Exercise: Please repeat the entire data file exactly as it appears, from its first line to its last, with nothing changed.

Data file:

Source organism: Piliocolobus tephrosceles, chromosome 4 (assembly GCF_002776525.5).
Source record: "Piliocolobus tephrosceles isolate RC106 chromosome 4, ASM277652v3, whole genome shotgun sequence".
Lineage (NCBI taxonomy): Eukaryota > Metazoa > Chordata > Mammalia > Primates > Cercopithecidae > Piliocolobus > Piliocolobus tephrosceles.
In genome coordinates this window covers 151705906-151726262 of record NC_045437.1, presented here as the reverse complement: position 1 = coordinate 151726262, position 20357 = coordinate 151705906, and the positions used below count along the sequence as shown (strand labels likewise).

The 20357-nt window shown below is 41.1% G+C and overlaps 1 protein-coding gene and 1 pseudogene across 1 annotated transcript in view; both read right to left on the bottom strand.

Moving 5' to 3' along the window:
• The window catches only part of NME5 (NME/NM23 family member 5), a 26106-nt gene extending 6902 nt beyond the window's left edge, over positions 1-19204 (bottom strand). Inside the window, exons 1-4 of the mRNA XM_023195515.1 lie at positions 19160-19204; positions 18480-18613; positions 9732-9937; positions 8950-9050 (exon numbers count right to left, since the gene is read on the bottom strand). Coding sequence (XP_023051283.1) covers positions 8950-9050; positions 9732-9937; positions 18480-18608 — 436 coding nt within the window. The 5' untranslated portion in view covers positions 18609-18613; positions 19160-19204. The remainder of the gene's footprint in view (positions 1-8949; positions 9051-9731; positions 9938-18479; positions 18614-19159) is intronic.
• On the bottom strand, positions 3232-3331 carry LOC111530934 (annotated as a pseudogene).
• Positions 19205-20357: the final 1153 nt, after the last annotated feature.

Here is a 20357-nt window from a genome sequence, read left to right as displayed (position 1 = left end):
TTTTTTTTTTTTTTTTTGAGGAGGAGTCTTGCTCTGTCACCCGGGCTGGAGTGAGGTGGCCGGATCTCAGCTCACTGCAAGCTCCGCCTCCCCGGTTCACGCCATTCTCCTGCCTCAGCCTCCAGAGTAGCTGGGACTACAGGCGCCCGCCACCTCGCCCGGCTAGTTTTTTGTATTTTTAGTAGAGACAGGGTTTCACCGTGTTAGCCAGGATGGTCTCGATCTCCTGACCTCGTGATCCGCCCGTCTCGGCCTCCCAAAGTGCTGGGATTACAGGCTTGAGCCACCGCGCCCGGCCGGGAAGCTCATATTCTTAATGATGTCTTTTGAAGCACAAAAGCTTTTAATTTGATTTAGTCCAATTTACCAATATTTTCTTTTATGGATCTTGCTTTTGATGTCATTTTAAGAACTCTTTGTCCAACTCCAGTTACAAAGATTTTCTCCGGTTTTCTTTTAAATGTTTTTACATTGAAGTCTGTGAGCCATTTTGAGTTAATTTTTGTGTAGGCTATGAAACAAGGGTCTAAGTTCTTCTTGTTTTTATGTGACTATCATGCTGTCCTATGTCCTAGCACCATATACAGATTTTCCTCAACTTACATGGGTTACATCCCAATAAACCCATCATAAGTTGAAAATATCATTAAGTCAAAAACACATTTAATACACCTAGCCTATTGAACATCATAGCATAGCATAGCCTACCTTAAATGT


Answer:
Source organism: Piliocolobus tephrosceles, chromosome 4 (assembly GCF_002776525.5).
Source record: "Piliocolobus tephrosceles isolate RC106 chromosome 4, ASM277652v3, whole genome shotgun sequence".
Lineage (NCBI taxonomy): Eukaryota > Metazoa > Chordata > Mammalia > Primates > Cercopithecidae > Piliocolobus > Piliocolobus tephrosceles.
In genome coordinates this window covers 151705906-151726262 of record NC_045437.1, presented here as the reverse complement: position 1 = coordinate 151726262, position 20357 = coordinate 151705906, and the positions used below count along the sequence as shown (strand labels likewise).

The 20357-nt window shown below is 41.1% G+C and overlaps 1 protein-coding gene and 1 pseudogene across 1 annotated transcript in view; both read right to left on the bottom strand.

Moving 5' to 3' along the window:
• The window catches only part of NME5 (NME/NM23 family member 5), a 26106-nt gene extending 6902 nt beyond the window's left edge, over positions 1-19204 (bottom strand). Inside the window, exons 1-4 of the mRNA XM_023195515.1 lie at positions 19160-19204; positions 18480-18613; positions 9732-9937; positions 8950-9050 (exon numbers count right to left, since the gene is read on the bottom strand). Coding sequence (XP_023051283.1) covers positions 8950-9050; positions 9732-9937; positions 18480-18608 — 436 coding nt within the window. The 5' untranslated portion in view covers positions 18609-18613; positions 19160-19204. The remainder of the gene's footprint in view (positions 1-8949; positions 9051-9731; positions 9938-18479; positions 18614-19159) is intronic.
• On the bottom strand, positions 3232-3331 carry LOC111530934 (annotated as a pseudogene).
• Positions 19205-20357: the final 1153 nt, after the last annotated feature.

Here is a 20357-nt window from a genome sequence, read left to right as displayed (position 1 = left end):
TTTTTTTTTTTTTTTTTGAGGAGGAGTCTTGCTCTGTCACCCGGGCTGGAGTGAGGTGGCCGGATCTCAGCTCACTGCAAGCTCCGCCTCCCCGGTTCACGCCATTCTCCTGCCTCAGCCTCCAGAGTAGCTGGGACTACAGGCGCCCGCCACCTCGCCCGGCTAGTTTTTTGTATTTTTAGTAGAGACAGGGTTTCACCGTGTTAGCCAGGATGGTCTCGATCTCCTGACCTCGTGATCCGCCCGTCTCGGCCTCCCAAAGTGCTGGGATTACAGGCTTGAGCCACCGCGCCCGGCCGGGAAGCTCATATTCTTAATGATGTCTTTTGAAGCACAAAAGCTTTTAATTTGATTTAGTCCAATTTACCAATATTTTCTTTTATGGATCTTGCTTTTGATGTCATTTTAAGAACTCTTTGTCCAACTCCAGTTACAAAGATTTTCTCCGGTTTTCTTTTAAATGTTTTTACATTGAAGTCTGTGAGCCATTTTGAGTTAATTTTTGTGTAGGCTATGAAACAAGGGTCTAAGTTCTTCTTGTTTTTATGTGACTATCATGCTGTCCTATGTCCTAGCACCATATACAGATTTTCCTCAACTTACATGGGTTACATCCCAATAAACCCATCATAAGTTGAAAATATCATTAAGTCAAAAACACATTTAATACACCTAGCCTATTGAACATCATAGCATAGCATAGCCTACCTTAAATGT